Again, to the credit of the /r/Games/ moderators, at least they did allow a cross-post on the sub. The others, however, were less accommodating for exposing Twitch’s lack of enforcement on curbing corruption.
This is despite the fact that /r/gaming/ has posts about Amouranth, about Mixer and Twitch streaming services, someone becoming an affiliate on Twitch, and a post about Twitch not being consistent in how they apply their rules and bans. That’s just to name a few that aren’t specifically about games.
It’s not much better on /r/PCGaming/, which also has a number of posts about Twitch unrelated to video games, such as Ninja leaving Twitch for Mixer, or harassment of female Twitch streamers, or Twitch being used to gauge popularity versus using Google Trends, or a PSA from Twitch about user security.
There are plenty of non-gaming related posts about Twitch on the other subs, but it’s obvious the moderators selectively pick and choose what to allow. Specifically they don’t allow corruption news about companies, but this goes all the way back to the 2014 #GamerGate fiasco, where leaked moderator chat logs revealed that moderators on Reddit work together to stifle news or information about corruption happening within the gaming industry.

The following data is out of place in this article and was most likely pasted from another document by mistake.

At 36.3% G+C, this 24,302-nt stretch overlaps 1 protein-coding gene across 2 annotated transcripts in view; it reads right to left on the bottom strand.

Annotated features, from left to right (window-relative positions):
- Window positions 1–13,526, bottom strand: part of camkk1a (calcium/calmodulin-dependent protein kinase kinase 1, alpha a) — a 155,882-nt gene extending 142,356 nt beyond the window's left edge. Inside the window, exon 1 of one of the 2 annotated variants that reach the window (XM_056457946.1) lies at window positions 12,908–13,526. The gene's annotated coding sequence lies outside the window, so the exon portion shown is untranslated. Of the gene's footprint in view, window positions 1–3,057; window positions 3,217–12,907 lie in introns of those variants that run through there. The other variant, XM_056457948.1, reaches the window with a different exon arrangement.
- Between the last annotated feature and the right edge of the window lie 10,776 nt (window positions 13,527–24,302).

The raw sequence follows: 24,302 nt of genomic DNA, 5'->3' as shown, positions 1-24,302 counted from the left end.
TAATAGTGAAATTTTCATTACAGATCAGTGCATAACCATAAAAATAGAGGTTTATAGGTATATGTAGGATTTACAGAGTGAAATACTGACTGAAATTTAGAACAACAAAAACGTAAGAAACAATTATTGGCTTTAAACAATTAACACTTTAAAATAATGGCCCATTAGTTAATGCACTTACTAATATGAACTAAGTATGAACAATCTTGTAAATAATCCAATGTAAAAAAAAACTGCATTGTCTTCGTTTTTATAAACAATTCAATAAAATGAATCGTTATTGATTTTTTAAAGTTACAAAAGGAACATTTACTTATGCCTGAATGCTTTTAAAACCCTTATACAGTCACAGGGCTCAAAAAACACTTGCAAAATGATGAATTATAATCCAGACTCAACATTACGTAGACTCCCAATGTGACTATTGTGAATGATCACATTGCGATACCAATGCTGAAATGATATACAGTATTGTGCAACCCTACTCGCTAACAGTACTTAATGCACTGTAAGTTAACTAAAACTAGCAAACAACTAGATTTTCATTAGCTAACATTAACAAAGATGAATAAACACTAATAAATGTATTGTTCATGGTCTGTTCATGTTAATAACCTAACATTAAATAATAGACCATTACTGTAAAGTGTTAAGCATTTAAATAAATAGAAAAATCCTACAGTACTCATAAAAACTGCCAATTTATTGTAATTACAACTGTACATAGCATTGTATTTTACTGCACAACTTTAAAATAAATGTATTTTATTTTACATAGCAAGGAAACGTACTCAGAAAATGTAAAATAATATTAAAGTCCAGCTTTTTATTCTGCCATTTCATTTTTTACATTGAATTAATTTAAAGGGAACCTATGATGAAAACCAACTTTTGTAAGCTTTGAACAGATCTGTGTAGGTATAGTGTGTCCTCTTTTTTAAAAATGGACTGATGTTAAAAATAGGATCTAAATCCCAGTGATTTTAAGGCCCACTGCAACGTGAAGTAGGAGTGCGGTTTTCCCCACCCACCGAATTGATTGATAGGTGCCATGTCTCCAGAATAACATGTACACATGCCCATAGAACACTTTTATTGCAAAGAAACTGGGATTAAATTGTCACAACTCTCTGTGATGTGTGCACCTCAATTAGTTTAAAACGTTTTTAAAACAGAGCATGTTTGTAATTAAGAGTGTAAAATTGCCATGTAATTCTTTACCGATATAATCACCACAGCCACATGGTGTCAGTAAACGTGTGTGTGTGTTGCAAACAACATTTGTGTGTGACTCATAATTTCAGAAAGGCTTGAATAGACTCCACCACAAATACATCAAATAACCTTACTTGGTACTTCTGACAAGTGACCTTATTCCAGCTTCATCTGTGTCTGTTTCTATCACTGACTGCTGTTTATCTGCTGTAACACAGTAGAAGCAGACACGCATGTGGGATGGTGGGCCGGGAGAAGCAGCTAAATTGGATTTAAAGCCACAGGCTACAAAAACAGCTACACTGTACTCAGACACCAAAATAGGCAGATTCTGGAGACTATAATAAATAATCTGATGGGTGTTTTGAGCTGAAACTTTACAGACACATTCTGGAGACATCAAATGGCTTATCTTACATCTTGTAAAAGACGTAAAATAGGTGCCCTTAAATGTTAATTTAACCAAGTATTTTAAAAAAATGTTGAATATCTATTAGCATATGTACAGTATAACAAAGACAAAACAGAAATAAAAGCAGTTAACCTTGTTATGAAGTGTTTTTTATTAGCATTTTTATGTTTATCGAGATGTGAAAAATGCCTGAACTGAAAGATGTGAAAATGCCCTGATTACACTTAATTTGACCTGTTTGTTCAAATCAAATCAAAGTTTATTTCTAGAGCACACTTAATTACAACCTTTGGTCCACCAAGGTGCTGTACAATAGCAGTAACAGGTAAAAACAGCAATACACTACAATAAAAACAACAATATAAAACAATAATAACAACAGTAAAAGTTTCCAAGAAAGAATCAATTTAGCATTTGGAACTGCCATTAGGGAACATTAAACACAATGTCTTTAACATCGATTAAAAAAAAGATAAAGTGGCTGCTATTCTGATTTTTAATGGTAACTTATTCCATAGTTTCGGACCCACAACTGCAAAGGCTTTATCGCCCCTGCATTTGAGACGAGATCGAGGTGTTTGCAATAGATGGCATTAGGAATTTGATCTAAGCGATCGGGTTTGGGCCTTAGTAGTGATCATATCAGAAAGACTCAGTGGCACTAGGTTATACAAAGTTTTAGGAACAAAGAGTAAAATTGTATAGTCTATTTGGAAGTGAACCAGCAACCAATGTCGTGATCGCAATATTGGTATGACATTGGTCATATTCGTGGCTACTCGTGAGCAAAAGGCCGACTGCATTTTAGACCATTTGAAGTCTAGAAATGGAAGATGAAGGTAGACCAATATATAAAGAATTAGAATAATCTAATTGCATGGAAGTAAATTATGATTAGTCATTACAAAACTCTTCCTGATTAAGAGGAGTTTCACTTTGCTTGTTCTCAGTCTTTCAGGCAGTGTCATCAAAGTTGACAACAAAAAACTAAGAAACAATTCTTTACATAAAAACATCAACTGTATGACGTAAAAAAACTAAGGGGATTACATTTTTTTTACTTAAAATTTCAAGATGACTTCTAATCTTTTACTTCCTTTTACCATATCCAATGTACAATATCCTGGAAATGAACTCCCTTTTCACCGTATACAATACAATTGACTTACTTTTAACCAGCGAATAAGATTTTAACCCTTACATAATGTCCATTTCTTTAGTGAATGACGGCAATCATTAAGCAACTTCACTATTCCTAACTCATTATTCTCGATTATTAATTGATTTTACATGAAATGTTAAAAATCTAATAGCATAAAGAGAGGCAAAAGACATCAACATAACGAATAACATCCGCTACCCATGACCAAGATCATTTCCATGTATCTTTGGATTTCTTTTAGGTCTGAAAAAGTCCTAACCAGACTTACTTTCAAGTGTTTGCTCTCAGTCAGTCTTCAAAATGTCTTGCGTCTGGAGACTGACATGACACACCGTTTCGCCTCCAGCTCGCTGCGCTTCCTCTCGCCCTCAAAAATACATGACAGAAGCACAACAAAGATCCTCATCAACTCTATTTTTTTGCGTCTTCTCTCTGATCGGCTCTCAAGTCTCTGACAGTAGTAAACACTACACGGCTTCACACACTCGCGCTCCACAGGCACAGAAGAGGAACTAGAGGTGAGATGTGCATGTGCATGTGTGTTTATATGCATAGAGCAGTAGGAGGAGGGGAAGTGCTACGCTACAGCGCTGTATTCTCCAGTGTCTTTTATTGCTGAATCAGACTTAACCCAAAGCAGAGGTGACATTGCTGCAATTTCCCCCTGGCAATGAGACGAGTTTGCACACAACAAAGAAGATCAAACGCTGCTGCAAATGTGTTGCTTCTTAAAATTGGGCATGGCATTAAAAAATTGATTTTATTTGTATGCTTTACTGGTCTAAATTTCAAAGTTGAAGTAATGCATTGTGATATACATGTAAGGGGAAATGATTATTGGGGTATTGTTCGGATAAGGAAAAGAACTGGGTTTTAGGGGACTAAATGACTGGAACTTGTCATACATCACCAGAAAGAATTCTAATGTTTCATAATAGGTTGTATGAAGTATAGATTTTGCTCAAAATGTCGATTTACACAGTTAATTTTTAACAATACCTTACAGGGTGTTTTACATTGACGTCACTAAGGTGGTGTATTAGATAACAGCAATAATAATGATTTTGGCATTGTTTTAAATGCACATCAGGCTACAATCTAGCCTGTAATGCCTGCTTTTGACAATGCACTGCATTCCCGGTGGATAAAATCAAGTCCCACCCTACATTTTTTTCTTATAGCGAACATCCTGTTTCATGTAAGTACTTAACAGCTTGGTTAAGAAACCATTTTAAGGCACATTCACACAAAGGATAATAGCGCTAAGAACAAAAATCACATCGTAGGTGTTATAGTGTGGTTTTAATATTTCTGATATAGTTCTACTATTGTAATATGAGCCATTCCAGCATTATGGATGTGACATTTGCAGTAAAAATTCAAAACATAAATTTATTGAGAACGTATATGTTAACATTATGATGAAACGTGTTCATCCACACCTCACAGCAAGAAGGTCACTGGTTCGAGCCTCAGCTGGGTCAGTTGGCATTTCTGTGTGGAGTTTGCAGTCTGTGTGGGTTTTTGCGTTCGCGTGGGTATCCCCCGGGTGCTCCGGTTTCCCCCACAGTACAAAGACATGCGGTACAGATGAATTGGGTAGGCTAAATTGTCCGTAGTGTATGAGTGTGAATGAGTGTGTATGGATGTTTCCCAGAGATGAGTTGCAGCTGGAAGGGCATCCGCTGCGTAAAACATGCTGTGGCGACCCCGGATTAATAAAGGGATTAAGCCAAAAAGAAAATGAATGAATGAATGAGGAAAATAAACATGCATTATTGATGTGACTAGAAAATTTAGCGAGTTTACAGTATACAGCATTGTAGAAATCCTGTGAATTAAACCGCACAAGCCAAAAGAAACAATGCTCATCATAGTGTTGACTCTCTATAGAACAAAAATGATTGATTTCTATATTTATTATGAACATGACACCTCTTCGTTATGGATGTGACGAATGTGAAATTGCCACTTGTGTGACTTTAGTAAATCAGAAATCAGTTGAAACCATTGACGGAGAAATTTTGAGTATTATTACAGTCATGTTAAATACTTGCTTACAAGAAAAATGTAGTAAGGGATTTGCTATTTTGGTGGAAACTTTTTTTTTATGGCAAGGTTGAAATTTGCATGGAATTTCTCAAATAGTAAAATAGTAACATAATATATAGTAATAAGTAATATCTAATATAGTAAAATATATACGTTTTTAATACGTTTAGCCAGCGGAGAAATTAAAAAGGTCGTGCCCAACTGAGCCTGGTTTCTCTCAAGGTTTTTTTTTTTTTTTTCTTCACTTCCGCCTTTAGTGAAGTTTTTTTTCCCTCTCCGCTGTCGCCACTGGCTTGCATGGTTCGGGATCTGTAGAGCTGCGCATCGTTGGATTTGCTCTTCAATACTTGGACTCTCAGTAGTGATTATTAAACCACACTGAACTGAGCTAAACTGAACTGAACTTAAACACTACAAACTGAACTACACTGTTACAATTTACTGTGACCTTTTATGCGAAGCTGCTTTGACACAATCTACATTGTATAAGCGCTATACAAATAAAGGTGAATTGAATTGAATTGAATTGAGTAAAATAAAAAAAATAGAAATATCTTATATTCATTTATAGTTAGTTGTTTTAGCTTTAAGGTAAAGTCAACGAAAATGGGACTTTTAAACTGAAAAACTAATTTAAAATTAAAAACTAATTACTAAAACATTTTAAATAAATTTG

It usually requires a lot of poking and prodding to get certain posts through that expose a general failing of a company or outlines their lack of dedication for addressing corruption.
In any case, Twitch’s lack of policy enforcement (or having any policy at all) for charity streams at least received a small bit of the spotlight… for now.
(Thanks for the news tip Rainy)